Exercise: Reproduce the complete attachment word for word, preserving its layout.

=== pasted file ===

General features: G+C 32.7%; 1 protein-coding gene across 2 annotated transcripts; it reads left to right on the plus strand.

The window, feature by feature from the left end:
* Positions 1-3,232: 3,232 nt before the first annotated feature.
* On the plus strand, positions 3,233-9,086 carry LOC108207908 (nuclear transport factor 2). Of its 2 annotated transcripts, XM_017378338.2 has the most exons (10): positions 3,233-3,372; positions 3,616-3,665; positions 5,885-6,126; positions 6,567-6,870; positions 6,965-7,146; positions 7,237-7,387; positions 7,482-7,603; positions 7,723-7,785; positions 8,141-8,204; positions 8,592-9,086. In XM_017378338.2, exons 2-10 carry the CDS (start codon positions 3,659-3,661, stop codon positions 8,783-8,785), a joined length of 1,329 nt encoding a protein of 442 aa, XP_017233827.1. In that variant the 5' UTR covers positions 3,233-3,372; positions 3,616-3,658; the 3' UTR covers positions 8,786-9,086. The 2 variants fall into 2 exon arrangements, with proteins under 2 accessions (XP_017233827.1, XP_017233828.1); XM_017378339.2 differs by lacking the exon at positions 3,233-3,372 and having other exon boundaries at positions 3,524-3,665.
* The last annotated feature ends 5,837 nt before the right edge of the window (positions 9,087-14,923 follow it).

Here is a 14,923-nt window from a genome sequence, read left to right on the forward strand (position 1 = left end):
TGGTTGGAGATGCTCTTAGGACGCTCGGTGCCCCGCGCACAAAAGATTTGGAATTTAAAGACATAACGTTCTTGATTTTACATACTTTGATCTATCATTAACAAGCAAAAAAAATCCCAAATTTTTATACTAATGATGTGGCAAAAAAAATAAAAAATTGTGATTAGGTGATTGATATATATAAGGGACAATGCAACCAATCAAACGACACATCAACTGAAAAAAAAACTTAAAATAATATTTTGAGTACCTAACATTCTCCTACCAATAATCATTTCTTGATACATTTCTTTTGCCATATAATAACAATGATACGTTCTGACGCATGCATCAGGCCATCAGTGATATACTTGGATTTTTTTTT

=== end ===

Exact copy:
General features: G+C 32.7%; 1 protein-coding gene across 2 annotated transcripts; it reads left to right on the plus strand.

The window, feature by feature from the left end:
* Positions 1-3,232: 3,232 nt before the first annotated feature.
* On the plus strand, positions 3,233-9,086 carry LOC108207908 (nuclear transport factor 2). Of its 2 annotated transcripts, XM_017378338.2 has the most exons (10): positions 3,233-3,372; positions 3,616-3,665; positions 5,885-6,126; positions 6,567-6,870; positions 6,965-7,146; positions 7,237-7,387; positions 7,482-7,603; positions 7,723-7,785; positions 8,141-8,204; positions 8,592-9,086. In XM_017378338.2, exons 2-10 carry the CDS (start codon positions 3,659-3,661, stop codon positions 8,783-8,785), a joined length of 1,329 nt encoding a protein of 442 aa, XP_017233827.1. In that variant the 5' UTR covers positions 3,233-3,372; positions 3,616-3,658; the 3' UTR covers positions 8,786-9,086. The 2 variants fall into 2 exon arrangements, with proteins under 2 accessions (XP_017233827.1, XP_017233828.1); XM_017378339.2 differs by lacking the exon at positions 3,233-3,372 and having other exon boundaries at positions 3,524-3,665.
* The last annotated feature ends 5,837 nt before the right edge of the window (positions 9,087-14,923 follow it).

Here is a 14,923-nt window from a genome sequence, read left to right on the forward strand (position 1 = left end):
TGGTTGGAGATGCTCTTAGGACGCTCGGTGCCCCGCGCACAAAAGATTTGGAATTTAAAGACATAACGTTCTTGATTTTACATACTTTGATCTATCATTAACAAGCAAAAAAAATCCCAAATTTTTATACTAATGATGTGGCAAAAAAAATAAAAAATTGTGATTAGGTGATTGATATATATAAGGGACAATGCAACCAATCAAACGACACATCAACTGAAAAAAAAACTTAAAATAATATTTTGAGTACCTAACATTCTCCTACCAATAATCATTTCTTGATACATTTCTTTTGCCATATAATAACAATGATACGTTCTGACGCATGCATCAGGCCATCAGTGATATACTTGGATTTTTTTTT